Production of the Avro RJ ended with the final four aircraft being delivered in late 2003. British Ae
According to the International Civil Aviation Organization, a runway is a "defined rectangular area on a land aerodrome prepared for the landing and takeoff of aircraft". Runways may be a natural surface. In January 1919, aviation pioneer Orville Wright underlined the need for "distinctly marked and prepared landing places, the preparing of the surface of reasonably flat ground an expensive undertaking there would be a continuous expense for the upkeep." Runways are named by a number between 01 and 36, the magnetic azimuth of the runway's heading in decadegrees. This heading differs from true north by the local magnetic declination. A runway numbered 09 points east, runway 18 is south, runway 27 points west and runway 36 points to the north; when taking off from or landing on runway 09, a plane is heading around 90°. A runway can be used in both directions, is named for each direction separately: e.g. "runway 15" in one direction is "runway 33" when used in the other. The two numbers differ by 18.
For clarity in radio communications, each digit in the runway name is pronounced individually: runway one-five, runway three-three, etc.. A leading zero, for example in "runway zero-six" or "runway zero-one-left", is included for all ICAO and some U. S. military airports. However, most U. S. civil aviation airports drop the leading zero. This includes some military airfields such as Cairns Army Airfield; this American anomaly may lead to inconsistencies in conversations between American pilots and controllers in other countries. It is common in a country such as Canada for a controller to clear an incoming American aircraft to, for example, runway 04, the pilot read back the clearance as runway 4. In flight simulation programs those of American origin might apply U. S. usage to airports around the world. For example, runway 05 at Halifax will appear on the program as the single digit 5 rather than 05. If there is more than one runway pointing in the same direction, each runway is identified by appending left and right to the number to identify its position — for example, runways one-five-left, one-five-center, one-five-right.
Runway zero-three-left becomes runway two-one-right. In some countries, regulations mandate that where parallel runways are too close to each other, only one may be used at a time under certain conditions. At large airports with four or more parallel runways some runway identifiers are shifted by 1 to avoid the ambiguity that would result with more than three parallel runways. For example, in Los Angeles, this system results in runways 6L, 6R, 7L, 7R though all four runways are parallel at 69°. At Dallas/Fort Worth International Airport, there are five parallel runways, named 17L, 17C, 17R, 18L, 18R, all oriented at a heading of 175.4°. An airport with only three parallel runways may use different runway identifiers, such as when a third parallel runway was opened at Phoenix Sky Harbor International Airport in 2000 to the south of existing 8R/26L — rather than confusingly becoming the "new" 8R/26L it was instead designated 7R/25L, with the former 8R/26L becoming 7L/25R and 8L/26R becoming 8/26.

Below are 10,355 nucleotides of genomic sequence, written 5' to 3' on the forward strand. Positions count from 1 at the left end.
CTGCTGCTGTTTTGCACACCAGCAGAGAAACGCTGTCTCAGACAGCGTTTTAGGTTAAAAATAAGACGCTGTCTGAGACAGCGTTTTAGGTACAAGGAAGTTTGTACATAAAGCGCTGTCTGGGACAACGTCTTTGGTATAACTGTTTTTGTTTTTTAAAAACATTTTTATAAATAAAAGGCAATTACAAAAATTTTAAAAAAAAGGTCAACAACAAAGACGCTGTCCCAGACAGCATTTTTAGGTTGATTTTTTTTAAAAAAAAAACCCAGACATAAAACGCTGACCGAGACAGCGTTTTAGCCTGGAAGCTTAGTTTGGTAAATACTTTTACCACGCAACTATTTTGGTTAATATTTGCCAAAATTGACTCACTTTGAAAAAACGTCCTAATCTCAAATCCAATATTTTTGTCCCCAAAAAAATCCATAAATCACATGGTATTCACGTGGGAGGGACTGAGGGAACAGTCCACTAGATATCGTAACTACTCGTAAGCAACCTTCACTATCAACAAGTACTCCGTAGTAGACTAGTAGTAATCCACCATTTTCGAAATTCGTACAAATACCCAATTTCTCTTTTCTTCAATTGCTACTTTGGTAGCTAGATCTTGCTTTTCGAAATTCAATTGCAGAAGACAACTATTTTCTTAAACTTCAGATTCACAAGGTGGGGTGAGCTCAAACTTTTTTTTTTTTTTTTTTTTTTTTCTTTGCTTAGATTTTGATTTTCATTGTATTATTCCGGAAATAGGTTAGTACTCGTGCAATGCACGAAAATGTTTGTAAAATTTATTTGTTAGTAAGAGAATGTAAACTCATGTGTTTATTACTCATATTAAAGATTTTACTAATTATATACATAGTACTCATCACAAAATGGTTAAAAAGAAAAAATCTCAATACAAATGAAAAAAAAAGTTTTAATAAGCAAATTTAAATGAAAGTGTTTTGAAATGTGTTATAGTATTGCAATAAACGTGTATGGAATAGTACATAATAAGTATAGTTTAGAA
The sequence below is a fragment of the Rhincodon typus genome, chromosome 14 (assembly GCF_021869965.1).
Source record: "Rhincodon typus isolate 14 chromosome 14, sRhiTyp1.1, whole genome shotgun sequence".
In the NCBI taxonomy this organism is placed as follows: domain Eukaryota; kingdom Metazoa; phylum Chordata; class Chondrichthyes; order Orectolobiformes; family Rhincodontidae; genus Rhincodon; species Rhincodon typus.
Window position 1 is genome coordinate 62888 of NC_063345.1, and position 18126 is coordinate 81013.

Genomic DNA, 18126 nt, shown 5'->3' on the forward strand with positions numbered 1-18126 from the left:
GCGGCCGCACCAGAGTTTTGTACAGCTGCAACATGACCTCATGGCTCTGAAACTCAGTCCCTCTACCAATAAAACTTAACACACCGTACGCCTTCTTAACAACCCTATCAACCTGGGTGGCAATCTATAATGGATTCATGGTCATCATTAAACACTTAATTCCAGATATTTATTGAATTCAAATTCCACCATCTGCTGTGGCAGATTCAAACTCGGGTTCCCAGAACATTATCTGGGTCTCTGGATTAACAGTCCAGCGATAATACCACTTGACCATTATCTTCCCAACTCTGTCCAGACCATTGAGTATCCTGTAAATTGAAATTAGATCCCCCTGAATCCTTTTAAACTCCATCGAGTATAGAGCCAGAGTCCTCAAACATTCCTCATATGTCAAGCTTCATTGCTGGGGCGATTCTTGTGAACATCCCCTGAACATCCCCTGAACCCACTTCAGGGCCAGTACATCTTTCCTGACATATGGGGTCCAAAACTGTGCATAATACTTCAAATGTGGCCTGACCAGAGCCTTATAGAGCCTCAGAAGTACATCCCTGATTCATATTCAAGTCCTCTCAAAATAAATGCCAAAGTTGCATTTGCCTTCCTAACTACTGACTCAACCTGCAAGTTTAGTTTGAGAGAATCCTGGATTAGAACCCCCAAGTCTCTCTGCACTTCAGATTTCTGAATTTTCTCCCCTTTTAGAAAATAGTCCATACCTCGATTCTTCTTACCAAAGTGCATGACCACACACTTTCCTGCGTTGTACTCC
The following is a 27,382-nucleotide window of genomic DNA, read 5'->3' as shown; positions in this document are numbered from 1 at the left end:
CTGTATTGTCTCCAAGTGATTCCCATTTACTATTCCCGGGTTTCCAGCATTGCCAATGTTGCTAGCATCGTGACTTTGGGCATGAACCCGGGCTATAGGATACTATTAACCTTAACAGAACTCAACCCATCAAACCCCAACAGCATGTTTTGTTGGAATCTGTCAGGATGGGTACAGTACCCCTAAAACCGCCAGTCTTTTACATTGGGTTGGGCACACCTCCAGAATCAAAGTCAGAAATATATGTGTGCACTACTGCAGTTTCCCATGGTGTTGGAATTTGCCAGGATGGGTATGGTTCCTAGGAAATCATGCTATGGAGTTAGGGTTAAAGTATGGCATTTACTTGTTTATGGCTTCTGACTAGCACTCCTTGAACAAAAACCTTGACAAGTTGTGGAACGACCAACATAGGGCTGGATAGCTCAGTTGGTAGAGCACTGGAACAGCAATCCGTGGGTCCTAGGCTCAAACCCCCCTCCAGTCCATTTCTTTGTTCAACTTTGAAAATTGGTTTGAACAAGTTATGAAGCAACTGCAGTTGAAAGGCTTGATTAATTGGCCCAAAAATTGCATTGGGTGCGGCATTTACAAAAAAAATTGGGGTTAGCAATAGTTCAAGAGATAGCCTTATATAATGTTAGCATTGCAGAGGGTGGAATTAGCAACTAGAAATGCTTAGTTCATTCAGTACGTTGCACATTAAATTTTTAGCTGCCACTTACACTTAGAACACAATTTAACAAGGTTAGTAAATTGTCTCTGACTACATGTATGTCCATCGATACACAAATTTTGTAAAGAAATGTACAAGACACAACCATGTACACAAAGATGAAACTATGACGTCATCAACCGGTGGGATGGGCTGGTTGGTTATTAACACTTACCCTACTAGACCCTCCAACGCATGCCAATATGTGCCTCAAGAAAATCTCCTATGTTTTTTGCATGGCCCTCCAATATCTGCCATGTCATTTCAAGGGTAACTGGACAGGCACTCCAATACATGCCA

Runway designations may change over time because Earth's magnetic lines drift on the surface and the magnetic direction changes. Depending on the airport location and how much drift occurs, it may be necessary to change the runway designation; as runways are designated with headings rounded to the nearest 10°, this affects some runways sooner than others. For example, if the magnetic heading of a runway is 233°, it is designated Runway 23. If the magnetic heading changes downwards by 5 degrees to 228°, the runway remains Runway 23. If on the other hand the original magnetic heading was 226°, the heading decreased by only 2 degrees to 224°, the runway becomes Runway 22; because magnetic drift itself is slow, runway designation changes are uncommon, not welcomed, as they require an accompanying change in aeronautical charts and descriptive documents. When runway designations do change at major airports, it is changed at night as taxiway signs need to be changed and the huge numbers at each end of the runway need to be repainted to the new runway designators.
In July 2009 for example, London Stansted Airport in the United Kingdom changed its runway designations from 05/23 to 04/22 during the night. For fixed-wing aircraft it is advantageous to perform takeoffs and landings into the wind to reduce takeoff or landing roll and reduce the ground speed needed to attain flying speed. Larger airports have several runways in different directions, so that one can be selected, most nearly aligned with the wind. Airports with one runway are constructed to be aligned with the prevailing wind. Compiling a wind rose is in fact one of the preliminary steps taken in constructing airport runways. Note that wind direction is given as the direction the wind is coming from: a plane taking off from runway 09 faces east, into an "east wind" blowing from 090°. Runway dimensions vary from as small as 245 m long and 8 m wide in s
Battle of Singapore